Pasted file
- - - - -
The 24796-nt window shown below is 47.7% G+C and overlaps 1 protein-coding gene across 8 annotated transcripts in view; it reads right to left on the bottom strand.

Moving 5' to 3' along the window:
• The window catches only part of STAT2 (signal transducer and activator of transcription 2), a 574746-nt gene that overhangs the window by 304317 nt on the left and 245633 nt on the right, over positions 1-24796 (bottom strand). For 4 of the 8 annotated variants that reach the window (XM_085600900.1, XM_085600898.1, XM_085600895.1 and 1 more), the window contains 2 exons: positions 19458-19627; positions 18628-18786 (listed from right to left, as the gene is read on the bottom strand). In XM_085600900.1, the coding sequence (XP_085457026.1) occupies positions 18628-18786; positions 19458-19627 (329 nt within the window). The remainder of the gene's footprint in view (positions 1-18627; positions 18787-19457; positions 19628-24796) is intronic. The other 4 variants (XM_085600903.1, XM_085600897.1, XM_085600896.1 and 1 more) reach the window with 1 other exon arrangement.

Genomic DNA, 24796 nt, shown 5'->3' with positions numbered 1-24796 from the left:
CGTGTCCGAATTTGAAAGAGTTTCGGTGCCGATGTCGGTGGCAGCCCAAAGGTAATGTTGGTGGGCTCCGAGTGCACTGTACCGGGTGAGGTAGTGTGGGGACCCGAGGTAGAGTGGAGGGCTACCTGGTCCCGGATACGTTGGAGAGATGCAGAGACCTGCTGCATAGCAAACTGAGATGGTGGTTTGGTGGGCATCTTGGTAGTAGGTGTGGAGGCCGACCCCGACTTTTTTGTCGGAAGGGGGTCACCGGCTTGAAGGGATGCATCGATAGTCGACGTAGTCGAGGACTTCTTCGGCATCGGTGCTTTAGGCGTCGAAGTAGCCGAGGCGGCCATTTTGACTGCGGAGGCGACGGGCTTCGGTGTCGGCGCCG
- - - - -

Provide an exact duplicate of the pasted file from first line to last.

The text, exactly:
The 24796-nt window shown below is 47.7% G+C and overlaps 1 protein-coding gene across 8 annotated transcripts in view; it reads right to left on the bottom strand.

Moving 5' to 3' along the window:
• The window catches only part of STAT2 (signal transducer and activator of transcription 2), a 574746-nt gene that overhangs the window by 304317 nt on the left and 245633 nt on the right, over positions 1-24796 (bottom strand). For 4 of the 8 annotated variants that reach the window (XM_085600900.1, XM_085600898.1, XM_085600895.1 and 1 more), the window contains 2 exons: positions 19458-19627; positions 18628-18786 (listed from right to left, as the gene is read on the bottom strand). In XM_085600900.1, the coding sequence (XP_085457026.1) occupies positions 18628-18786; positions 19458-19627 (329 nt within the window). The remainder of the gene's footprint in view (positions 1-18627; positions 18787-19457; positions 19628-24796) is intronic. The other 4 variants (XM_085600903.1, XM_085600897.1, XM_085600896.1 and 1 more) reach the window with 1 other exon arrangement.

Genomic DNA, 24796 nt, shown 5'->3' with positions numbered 1-24796 from the left:
CGTGTCCGAATTTGAAAGAGTTTCGGTGCCGATGTCGGTGGCAGCCCAAAGGTAATGTTGGTGGGCTCCGAGTGCACTGTACCGGGTGAGGTAGTGTGGGGACCCGAGGTAGAGTGGAGGGCTACCTGGTCCCGGATACGTTGGAGAGATGCAGAGACCTGCTGCATAGCAAACTGAGATGGTGGTTTGGTGGGCATCTTGGTAGTAGGTGTGGAGGCCGACCCCGACTTTTTTGTCGGAAGGGGGTCACCGGCTTGAAGGGATGCATCGATAGTCGACGTAGTCGAGGACTTCTTCGGCATCGGTGCTTTAGGCGTCGAAGTAGCCGAGGCGGCCATTTTGACTGCGGAGGCGACGGGCTTCGGTGTCGGCGCCG